This Week on Transcendence. We.


Each year for the past three years an Egyptian-U.S. Delegation meets in early March. Approximately 20 of us gather – scholars, practitioners, journalists, religious representatives, and members of the Egyptian parliament, who do our utmost to understand the realities of one another’s religious and political contexts. The annual delegation is convened by Jennifer Cate, the exemplary Executive Director of Hands Along the Nile. As a delegation, this week we met with representatives at the United Nations in New York, and with members of the U.S. Congress in Washington DC, including with the Egyptian Ambassador to the United States, Mr. Yasser Reda, [...]

This Week on Transcendence. We.2020-03-13T09:53:56-07:00

Meet Shannon Maricielo


Shannon Maricielo’s interest in interfaith chaplaincy work drew her into her studies at the School of Theology and Ministry (STM) where she is completing her MA in Couples and Family Training (MACFT) program, and will graduate in June of 2021 with a MACFT and a Post-Master’s Certificate of Transforming Spirituality. Shannon has been a student worker at STM for about a year and a half. She was drawn to The Center for Religious Wisdom& World Affairs because of its unique opportunity to leverage the life-changing power of integrating academia, faith, and real-world, lived experience. The Center’s work on homelessness is [...]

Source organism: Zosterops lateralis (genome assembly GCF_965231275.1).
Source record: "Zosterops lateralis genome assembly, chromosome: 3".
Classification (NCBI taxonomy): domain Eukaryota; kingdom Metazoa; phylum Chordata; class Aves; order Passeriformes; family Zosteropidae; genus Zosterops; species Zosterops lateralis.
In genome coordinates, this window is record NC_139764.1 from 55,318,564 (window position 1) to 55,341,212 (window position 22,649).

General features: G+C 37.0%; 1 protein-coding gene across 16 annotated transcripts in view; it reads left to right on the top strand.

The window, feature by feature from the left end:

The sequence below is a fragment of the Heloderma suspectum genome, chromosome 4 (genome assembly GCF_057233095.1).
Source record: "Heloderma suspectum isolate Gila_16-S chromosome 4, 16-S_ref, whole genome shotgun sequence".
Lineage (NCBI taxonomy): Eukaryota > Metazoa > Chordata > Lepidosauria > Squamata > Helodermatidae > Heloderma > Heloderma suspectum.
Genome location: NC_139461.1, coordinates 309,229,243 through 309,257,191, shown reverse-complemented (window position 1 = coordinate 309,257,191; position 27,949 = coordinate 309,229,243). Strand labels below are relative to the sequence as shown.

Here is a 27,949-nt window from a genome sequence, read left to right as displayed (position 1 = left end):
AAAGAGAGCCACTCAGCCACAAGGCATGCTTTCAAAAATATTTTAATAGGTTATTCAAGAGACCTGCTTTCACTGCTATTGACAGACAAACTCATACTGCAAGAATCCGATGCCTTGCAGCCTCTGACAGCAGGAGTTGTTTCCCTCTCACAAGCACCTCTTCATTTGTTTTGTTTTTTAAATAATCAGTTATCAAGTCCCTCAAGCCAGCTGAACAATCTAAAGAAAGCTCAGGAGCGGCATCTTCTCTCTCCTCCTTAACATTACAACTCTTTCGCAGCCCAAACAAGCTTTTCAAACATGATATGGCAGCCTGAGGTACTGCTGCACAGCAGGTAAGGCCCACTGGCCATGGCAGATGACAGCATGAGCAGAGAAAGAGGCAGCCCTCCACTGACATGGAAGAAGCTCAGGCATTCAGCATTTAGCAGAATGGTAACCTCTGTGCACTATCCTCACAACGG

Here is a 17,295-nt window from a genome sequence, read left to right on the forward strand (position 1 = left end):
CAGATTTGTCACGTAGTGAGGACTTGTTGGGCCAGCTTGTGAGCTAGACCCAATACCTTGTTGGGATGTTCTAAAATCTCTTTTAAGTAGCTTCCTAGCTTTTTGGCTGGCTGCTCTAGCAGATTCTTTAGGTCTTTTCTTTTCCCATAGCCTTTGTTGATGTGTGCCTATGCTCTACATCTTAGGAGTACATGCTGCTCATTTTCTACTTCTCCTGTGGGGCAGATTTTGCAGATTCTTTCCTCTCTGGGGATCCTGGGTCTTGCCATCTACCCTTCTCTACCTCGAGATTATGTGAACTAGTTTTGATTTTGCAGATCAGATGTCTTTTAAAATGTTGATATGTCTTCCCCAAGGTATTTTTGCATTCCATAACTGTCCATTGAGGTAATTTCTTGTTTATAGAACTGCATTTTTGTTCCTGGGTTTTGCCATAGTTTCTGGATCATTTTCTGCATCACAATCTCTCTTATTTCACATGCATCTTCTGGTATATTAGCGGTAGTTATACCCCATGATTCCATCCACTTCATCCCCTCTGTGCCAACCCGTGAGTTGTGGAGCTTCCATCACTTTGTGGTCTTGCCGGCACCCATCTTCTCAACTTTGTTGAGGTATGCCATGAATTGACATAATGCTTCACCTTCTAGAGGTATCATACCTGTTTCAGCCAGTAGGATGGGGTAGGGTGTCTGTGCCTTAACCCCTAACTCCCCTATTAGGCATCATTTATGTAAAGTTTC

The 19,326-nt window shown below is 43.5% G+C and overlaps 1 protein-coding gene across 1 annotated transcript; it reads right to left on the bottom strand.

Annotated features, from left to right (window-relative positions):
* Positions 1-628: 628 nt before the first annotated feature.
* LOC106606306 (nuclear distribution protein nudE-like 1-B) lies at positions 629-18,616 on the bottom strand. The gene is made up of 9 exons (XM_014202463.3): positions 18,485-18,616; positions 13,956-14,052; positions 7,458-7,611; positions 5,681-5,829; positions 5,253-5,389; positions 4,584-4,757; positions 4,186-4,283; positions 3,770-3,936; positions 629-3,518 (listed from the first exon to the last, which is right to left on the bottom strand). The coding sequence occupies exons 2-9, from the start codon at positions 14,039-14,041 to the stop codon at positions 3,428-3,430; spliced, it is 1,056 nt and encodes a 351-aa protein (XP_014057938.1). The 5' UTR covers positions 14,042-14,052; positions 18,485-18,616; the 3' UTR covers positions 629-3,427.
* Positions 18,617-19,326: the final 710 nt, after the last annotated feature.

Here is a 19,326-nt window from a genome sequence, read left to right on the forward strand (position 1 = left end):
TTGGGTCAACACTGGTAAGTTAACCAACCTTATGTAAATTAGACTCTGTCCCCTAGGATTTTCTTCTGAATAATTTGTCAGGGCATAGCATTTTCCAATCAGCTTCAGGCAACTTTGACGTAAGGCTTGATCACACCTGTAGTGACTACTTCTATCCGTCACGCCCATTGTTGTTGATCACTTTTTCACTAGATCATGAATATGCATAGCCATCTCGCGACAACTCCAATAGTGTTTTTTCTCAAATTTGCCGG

Meet Shannon Maricielo2020-02-28T09:59:13-08:00

Rose Murphy – Student Affiliate Extraordinaire


Rose Murphy is an exceptional person and one of the Student Affiliates at the Center for Religious Wisdom & World Affairs. From the perspective of Generation Z, Rose is energized by the modern-day relevance of many faith traditions. These traditions provide post-modern insights and different perspectives to classical wisdom. This is really true in her work contributing to a new Center resource on Homelessness. Rose recalls how the Hebrew Scriptures teach us about “Nahala,” which means "heritage" or "inheritance.” That inheritance is meant to be protected. To have your Nahala taken away is a place of vulnerability or even shelterlessness, especially as we are [...]

Rose Murphy – Student Affiliate Extraordinaire2020-02-03T11:42:02-08:00
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